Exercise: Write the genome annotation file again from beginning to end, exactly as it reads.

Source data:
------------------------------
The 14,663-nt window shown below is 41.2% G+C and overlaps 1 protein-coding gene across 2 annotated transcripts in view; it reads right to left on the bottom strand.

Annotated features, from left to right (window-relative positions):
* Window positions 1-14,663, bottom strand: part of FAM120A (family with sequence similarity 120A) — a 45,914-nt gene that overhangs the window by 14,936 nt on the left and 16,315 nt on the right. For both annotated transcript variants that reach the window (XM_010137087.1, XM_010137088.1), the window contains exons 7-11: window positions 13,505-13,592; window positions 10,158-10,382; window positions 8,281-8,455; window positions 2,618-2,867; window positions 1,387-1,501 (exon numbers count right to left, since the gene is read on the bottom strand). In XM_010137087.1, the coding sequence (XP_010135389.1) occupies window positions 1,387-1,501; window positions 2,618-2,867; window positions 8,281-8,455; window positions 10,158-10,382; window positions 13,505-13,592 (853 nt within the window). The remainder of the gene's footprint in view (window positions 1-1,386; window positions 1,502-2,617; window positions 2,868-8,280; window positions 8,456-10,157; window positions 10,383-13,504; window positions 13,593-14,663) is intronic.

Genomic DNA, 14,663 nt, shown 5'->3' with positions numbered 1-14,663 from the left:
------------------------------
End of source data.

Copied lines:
The 14,663-nt window shown below is 41.2% G+C and overlaps 1 protein-coding gene across 2 annotated transcripts in view; it reads right to left on the bottom strand.

Annotated features, from left to right (window-relative positions):
* Window positions 1-14,663, bottom strand: part of FAM120A (family with sequence similarity 120A) — a 45,914-nt gene that overhangs the window by 14,936 nt on the left and 16,315 nt on the right. For both annotated transcript variants that reach the window (XM_010137087.1, XM_010137088.1), the window contains exons 7-11: window positions 13,505-13,592; window positions 10,158-10,382; window positions 8,281-8,455; window positions 2,618-2,867; window positions 1,387-1,501 (exon numbers count right to left, since the gene is read on the bottom strand). In XM_010137087.1, the coding sequence (XP_010135389.1) occupies window positions 1,387-1,501; window positions 2,618-2,867; window positions 8,281-8,455; window positions 10,158-10,382; window positions 13,505-13,592 (853 nt within the window). The remainder of the gene's footprint in view (window positions 1-1,386; window positions 1,502-2,617; window positions 2,868-8,280; window positions 8,456-10,157; window positions 10,383-13,504; window positions 13,593-14,663) is intronic.

Genomic DNA, 14,663 nt, shown 5'->3' with positions numbered 1-14,663 from the left: